NASA: A Texas Institution with a Large Economic Impact
HOUSTON, Texas — The Johnson Space Center (JSC) makes a $4.7 billion annual impact on the Texas economy and supports more than 52,000 jobs, Texas Comptroller Glenn Hegar said today in a visit to the NASA facility as part of his Good for Texas Tour.
JSC currently operates three facilities in Texas covering nearly 1,700 acres. It’s the site of Mission Control, which manages manned space missions, including the International Space Station, and serves as training center for the agency’s 38 active astronauts and 11 astronaut candidates.
“NASA’s history is intertwined with Texas’ history, grit and can-do spirit, and NASA’s future in Texas will be crucial in building tomorrow’s Texas economy,” Hegar said. “JSC is an integral part of the Gulf Coast community, but the impacts of the center’s work can be found throughout the Lone Star State. In addition to the important contributions in aerospace and STEM-related sectors, JSC plays a critical role in fields as diverse as biomedical research, agriculture, education, tourism and a host of other business activities in Texas’ Gulf Coast and the state as a whole.”
In 2018, NASA’s Texas operations employed about 11,000, both directly and through private contractors. Of these, 96 percent held at least a bachelor’s degree and 43 percent held a master’s degree or higher. Seventy-five percent of NASA’s Texas workforce is employed in science, technical or aerospace work. JSC has 24 physicians/medical officers, 497 certified flight controllers, 23 astromaterials curators and research scientists (to study lunar and extraterrestrial samples) and even its own SWAT team.
Beyond the center’s direct employment, industries associated with JSC pay average wages two to three times higher than the average wage for all industries in Texas and the Gulf Coast region. Additionally, $189 million in JSC spending directly supported 163 small businesses in Texas in 2018 alone.
NASA’s economic initiatives include partnerships with research universities. In 2018, it provided approximately $31.1 million in grants to Texas public and private universities as well as affiliated research organizations; since 2010, the agency has awarded about $375 million in grants to Texas institutions.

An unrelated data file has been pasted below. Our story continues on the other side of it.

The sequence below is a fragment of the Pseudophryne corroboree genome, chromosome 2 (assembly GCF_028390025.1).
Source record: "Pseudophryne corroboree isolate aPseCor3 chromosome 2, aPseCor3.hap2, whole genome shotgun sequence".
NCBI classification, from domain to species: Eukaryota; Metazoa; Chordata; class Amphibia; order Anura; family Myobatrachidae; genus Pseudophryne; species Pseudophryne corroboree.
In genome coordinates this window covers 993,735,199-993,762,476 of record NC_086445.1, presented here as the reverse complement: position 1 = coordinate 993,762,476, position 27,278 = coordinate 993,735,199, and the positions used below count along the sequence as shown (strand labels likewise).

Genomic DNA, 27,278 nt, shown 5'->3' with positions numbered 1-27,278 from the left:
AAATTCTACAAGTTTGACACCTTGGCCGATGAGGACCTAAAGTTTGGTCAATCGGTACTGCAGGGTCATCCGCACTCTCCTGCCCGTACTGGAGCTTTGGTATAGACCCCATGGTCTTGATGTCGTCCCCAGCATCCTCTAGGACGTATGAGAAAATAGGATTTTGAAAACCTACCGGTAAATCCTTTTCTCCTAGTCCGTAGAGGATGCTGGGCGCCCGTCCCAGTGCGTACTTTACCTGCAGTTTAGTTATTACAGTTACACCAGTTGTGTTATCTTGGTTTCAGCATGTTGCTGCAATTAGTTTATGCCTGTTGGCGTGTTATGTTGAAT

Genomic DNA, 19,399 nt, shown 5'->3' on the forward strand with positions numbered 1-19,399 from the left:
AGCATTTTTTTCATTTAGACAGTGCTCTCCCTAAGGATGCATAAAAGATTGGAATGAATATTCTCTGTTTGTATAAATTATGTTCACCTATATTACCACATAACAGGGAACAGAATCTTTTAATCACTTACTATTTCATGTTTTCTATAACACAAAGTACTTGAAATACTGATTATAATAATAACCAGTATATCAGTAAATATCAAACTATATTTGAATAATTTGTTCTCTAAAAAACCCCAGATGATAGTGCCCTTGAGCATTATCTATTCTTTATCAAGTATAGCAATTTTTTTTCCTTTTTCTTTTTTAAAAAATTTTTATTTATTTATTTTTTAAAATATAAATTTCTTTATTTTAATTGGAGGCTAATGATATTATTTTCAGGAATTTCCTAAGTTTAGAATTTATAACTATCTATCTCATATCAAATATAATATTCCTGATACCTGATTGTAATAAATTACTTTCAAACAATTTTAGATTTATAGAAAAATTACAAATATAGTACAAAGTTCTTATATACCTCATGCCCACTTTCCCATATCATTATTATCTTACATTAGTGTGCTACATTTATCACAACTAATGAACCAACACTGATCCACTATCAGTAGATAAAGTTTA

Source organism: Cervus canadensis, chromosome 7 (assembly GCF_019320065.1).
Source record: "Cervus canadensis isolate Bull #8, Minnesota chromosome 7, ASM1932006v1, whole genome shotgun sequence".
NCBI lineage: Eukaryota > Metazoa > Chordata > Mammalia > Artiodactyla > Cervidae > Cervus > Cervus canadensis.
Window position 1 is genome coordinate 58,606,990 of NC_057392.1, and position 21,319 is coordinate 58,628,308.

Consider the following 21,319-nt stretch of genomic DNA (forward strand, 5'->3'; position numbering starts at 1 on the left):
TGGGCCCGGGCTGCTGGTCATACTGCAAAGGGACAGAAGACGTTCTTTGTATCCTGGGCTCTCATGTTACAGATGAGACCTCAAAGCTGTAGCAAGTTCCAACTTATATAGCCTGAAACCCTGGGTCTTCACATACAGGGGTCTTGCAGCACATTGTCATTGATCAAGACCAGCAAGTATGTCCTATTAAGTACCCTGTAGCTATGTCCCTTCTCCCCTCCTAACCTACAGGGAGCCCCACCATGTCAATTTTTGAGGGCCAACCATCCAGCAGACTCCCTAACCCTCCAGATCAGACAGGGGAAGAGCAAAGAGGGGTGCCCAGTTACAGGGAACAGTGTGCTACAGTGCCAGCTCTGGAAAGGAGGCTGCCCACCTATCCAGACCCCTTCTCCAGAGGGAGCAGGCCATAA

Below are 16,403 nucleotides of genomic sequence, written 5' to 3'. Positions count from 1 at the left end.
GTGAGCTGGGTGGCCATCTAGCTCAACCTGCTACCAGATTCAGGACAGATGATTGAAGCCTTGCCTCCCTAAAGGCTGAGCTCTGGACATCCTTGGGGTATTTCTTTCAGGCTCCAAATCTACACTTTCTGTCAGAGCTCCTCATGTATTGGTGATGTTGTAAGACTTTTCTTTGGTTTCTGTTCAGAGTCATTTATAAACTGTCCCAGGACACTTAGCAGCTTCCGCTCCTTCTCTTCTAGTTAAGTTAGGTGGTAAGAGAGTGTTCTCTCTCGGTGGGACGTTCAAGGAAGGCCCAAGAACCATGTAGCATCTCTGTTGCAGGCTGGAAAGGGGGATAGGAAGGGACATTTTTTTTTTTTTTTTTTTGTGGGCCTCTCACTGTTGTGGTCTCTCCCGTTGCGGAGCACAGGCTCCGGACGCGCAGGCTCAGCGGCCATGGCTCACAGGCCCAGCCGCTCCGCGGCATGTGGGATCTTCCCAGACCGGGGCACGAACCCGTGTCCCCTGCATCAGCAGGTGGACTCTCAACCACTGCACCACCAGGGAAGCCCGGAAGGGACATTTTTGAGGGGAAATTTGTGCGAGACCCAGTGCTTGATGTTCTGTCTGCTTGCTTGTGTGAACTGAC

Called “The Best Museum in Texas” by USA Today, JSC’s visitor center Space Center Houston is one of the state’s top tourist attractions, drawing an estimated 1.1 million visitors in 2018, with more than 725,000 of them from outside the state. Out-of-state visitors spend more than $150 million annually in Texas as a result of their visits to JSC, an amount that in turn generates about $10 million in sales and use, hotel and other state taxes.
NASA also plays a role in the Texas film industry. In 2018, NASA worked on more than 174 documentaries, 58 notable features and 15 feature films. JSC facilities provided a backdrop for film projects such as Apollo 13, Space Cowboys, First Man and The Martian.
Launch into the Comptroller’s economic impact study for a deep dive into how NASA operations help drive the Texas economy. View our media kit to download photos, videos and other resources that tell the story of space exploration and scientific discovery in Texas and beyond.
The information in this article was sent in a press release from the Texas Comptroller of Public Accounts.
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